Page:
Infection preventionists seen as key provider in responding to superbugs.
When the US Centers for Disease Control and Prevention (CDC) released its report updating the state of infection prevalence and antibiotic-resistance threats Wednesday, most of the attention focused on the revelation that more people have died from antibiotic-resistant infections than was previously believed. In 2013, the CDC estimated that 23,000 people a year die as a result of antibiotic-resistant germs. The new estimate nearly doubles that figure to 44,000.
Attention was also paid to the fact that, despite this initial undercounting of mortality, prevention methods seem to be working. Although the overall number of deaths each year is higher, the overall number of people dying from antibiotic-resistant infections has dropped since 2013.
Acute care hospitals reduced Clostridium difficile infections by 12%, central line-associated bloodstream infections by 9%, and catheter-associated urinary tract infections by 8% between 2017 and 2018.
Michael Craig, a senior adviser with the CDC's Antibiotic Resistance Coordination and Strategy Unit, said at the press conference held when the report was released that “infection prevention and control in healthcare facilities works. Improving the use of antibiotics we already have works. Proper food handling works. Safe sex works. Vaccines and keeping hands clean works.”
Hilary Babcock, MD, president of the Society for Healthcare Epidemiology of America, said in a press release that “this data is exciting because it shows that we are not powerless against antibiotic resistance.”
Still, much more needs to be done. About 35,000 Americans die of antibiotic-resistant infections each year, or 1 every 15 minutes.
And some infections are gaining deadly momentum.
CDC categorizes pathogenic infection threats as concerning, serious, or urgent. Hospital administrators, infection preventionists, nurses, doctors, and every other provider in healthcare have 2 superbugs to worry about that have been newly placed in the urgent category: the fungus Candida auris and the bacteria carbapenem-resistant Acinetobacter (they join C. difficile, carbapenem-resistant Enterobacteriacese, and drug-resistant Neisseria gonorrhoeae).
C. auris first popped up in Asia in 2009 and has quickly spread, becoming a cause of severe infections worldwide. Some strains are resistant to all 3 classes of antifungals. In addition, it can trigger outbreaks at healthcare facilities, and patients can carry it on their skin without being infected (making them silent carriers). Common healthcare disinfectants can’t always eliminate it.
CDC Director Robert Redfield, MD, noted that 1 in 3 patients infected with C. auris dies. “To underscore the threat we’re facing, Candida aurise merged on five continents at the same time,” Redfield said at the press conference.
The report noted that “a key finding was that C. auris spreads mostly in longterm healthcare facilities among patients with severe medical problems.”
Carbapenem-resistant Acinetobacter causes pneumonia in addition to wound, bloodstream, and urinary tract infections. Intensive care patients are particularly vulnerable.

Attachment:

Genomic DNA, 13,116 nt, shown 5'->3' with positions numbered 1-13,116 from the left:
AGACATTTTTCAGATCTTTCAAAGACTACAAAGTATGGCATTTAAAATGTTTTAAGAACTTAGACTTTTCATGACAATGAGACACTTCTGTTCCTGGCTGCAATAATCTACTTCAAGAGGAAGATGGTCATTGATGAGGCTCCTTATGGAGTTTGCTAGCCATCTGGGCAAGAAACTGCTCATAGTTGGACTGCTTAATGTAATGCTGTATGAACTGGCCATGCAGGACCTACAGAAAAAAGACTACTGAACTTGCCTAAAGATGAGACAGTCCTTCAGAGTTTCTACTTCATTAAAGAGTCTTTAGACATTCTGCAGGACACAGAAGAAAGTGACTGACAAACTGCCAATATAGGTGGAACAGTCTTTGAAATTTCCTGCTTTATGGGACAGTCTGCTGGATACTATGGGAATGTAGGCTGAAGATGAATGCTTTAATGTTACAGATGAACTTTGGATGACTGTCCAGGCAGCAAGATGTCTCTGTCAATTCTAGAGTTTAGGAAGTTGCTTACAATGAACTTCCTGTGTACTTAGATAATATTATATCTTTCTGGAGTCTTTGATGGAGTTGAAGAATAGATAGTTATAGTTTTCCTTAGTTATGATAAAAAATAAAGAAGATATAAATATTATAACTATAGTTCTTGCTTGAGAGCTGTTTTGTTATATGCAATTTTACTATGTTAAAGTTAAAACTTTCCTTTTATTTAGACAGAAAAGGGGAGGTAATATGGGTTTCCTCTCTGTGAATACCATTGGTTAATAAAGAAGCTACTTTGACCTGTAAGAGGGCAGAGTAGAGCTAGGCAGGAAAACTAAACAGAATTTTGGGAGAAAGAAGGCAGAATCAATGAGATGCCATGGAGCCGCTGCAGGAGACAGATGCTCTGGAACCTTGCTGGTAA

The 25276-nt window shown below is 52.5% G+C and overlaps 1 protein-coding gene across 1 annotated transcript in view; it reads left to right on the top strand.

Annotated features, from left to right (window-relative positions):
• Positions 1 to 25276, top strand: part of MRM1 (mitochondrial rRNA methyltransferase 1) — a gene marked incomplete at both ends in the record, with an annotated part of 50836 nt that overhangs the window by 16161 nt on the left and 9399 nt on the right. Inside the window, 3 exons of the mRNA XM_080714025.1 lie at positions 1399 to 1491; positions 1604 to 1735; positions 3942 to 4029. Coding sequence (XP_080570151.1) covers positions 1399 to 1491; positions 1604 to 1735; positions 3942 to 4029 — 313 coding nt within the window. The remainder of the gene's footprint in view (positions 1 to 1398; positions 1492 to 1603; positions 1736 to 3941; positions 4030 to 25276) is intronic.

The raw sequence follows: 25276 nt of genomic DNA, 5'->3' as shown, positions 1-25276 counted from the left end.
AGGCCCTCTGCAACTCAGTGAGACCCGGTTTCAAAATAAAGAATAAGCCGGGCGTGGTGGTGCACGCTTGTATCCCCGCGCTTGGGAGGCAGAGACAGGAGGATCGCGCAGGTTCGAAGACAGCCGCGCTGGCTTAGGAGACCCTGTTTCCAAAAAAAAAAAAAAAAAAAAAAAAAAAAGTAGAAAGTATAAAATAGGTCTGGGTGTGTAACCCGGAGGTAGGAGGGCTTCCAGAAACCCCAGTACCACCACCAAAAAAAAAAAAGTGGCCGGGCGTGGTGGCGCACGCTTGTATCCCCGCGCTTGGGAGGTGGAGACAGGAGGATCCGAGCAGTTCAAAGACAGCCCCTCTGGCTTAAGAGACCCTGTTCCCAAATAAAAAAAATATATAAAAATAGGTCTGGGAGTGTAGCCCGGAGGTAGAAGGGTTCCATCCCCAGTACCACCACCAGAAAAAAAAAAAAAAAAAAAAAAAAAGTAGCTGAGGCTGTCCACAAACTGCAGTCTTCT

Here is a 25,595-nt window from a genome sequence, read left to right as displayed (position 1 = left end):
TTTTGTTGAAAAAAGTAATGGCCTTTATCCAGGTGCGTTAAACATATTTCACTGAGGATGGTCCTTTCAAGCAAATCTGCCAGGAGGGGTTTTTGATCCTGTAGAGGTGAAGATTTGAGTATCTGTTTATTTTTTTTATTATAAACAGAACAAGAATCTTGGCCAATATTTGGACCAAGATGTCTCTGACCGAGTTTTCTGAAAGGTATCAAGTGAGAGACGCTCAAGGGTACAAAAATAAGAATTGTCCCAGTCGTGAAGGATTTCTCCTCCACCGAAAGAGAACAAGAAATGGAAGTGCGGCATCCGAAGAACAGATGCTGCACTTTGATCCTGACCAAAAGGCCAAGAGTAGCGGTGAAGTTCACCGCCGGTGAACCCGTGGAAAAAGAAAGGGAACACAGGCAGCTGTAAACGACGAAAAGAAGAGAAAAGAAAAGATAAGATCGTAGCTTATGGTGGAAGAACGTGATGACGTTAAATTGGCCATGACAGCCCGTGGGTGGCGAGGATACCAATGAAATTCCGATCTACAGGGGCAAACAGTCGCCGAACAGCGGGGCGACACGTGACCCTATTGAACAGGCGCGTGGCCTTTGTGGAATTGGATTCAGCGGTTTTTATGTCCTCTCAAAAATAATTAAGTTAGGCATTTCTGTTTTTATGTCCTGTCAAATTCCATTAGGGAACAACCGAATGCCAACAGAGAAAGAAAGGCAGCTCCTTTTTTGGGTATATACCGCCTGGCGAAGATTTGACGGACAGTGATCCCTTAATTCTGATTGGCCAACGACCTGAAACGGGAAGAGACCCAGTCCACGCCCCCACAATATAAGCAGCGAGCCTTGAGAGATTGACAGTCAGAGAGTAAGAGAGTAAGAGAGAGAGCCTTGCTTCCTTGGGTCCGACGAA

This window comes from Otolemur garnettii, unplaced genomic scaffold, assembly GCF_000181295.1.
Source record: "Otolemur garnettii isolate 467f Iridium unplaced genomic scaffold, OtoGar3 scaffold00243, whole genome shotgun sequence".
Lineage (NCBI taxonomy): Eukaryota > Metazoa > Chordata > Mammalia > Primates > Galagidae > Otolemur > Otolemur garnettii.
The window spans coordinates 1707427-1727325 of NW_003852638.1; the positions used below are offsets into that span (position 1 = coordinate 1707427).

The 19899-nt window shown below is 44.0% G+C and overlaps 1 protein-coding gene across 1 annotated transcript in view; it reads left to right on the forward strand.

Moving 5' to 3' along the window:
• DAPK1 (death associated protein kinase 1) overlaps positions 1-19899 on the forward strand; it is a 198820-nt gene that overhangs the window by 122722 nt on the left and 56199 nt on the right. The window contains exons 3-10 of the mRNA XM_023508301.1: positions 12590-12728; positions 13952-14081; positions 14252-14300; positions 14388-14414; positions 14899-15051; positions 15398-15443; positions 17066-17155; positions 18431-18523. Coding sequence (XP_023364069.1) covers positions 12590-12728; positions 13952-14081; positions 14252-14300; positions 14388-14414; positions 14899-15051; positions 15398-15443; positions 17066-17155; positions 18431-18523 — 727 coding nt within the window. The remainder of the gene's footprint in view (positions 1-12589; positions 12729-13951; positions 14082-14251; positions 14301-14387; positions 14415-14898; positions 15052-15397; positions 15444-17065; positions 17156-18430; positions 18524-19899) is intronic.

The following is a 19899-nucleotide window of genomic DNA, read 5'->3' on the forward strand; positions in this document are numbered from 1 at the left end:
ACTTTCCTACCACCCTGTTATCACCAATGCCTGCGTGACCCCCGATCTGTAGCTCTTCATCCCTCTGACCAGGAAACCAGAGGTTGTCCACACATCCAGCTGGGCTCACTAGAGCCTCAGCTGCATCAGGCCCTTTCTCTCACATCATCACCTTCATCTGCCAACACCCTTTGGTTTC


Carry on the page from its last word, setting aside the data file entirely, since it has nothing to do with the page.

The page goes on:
“Acinetobacter is a challenging threat to hospitalized patients because it frequently contaminates healthcare facility surfaces and shared medical equipment,” the report noted. “If not addressed through infection control measures, including rigorous cleaning and disinfection, outbreaks in hospitals and nursing homes can occur.”
Some Acinetobacter resists nearly all antibiotics and few drugs are in development to treat it.
C. auris made headlines this week when New York state health regulators listed the healthcare facilities that cared for someone infected, colonized, or possibly colonized with the fungus between Jan. 1, 2016, and June 28, 2019. They had kept the names of the particular facilities under wraps until now.
The information is meant to help patients when making a decision on where to get care, but the New York report also notes that “the detailed information [in the report] is primarily intended for use by hospital infection preventionists….”
The report measured the number of infection preventionists (IPs) on the staffs of 175 hospitals. IP staffing levels are measured as the number of patients for which 1 full-time equivalent IP is responsible. In 2018, the average IP in New York State was responsible for 89 inpatients and 228 total patients per day.
IPs in New York spent most of their time on surveillance (36%), department rounds (12%), daily isolation issues (8%), quality and performance improvement (8%), administrative policy and procedure development (7%), environment/construction rounds (6%), prevention in outpatient areas (5%), employee and occupational health (4%), emergency preparedness (4%), staff education, risk management and other issues (9%).
“Facilities with low IP resources are encouraged to review the responsibilities of their IPs to ensure that staffing levels are appropriate,” the New York state report said. “The review should take into consideration the range of the clinical programs, the risks of the patient population, the scope of the duties covered by the IPs, and the availability of support staff and information technology to assist with surveillance functions and reporting requirements.”
Marie Wilson, a spokesperson for the Association for Professionals in Infection Control and Epidemiology, told Infection Control Today that “if C. auris is confirmed, healthcare providers will need to follow contact precautions, including use of gowns and gloves in the patient’s room, cleaning with sporicidal disinfectants (such as bleach) and routine hand hygiene.” IPs will also need to work closely with “environmental services personnel to monitor cleaning processes,” Wilson said.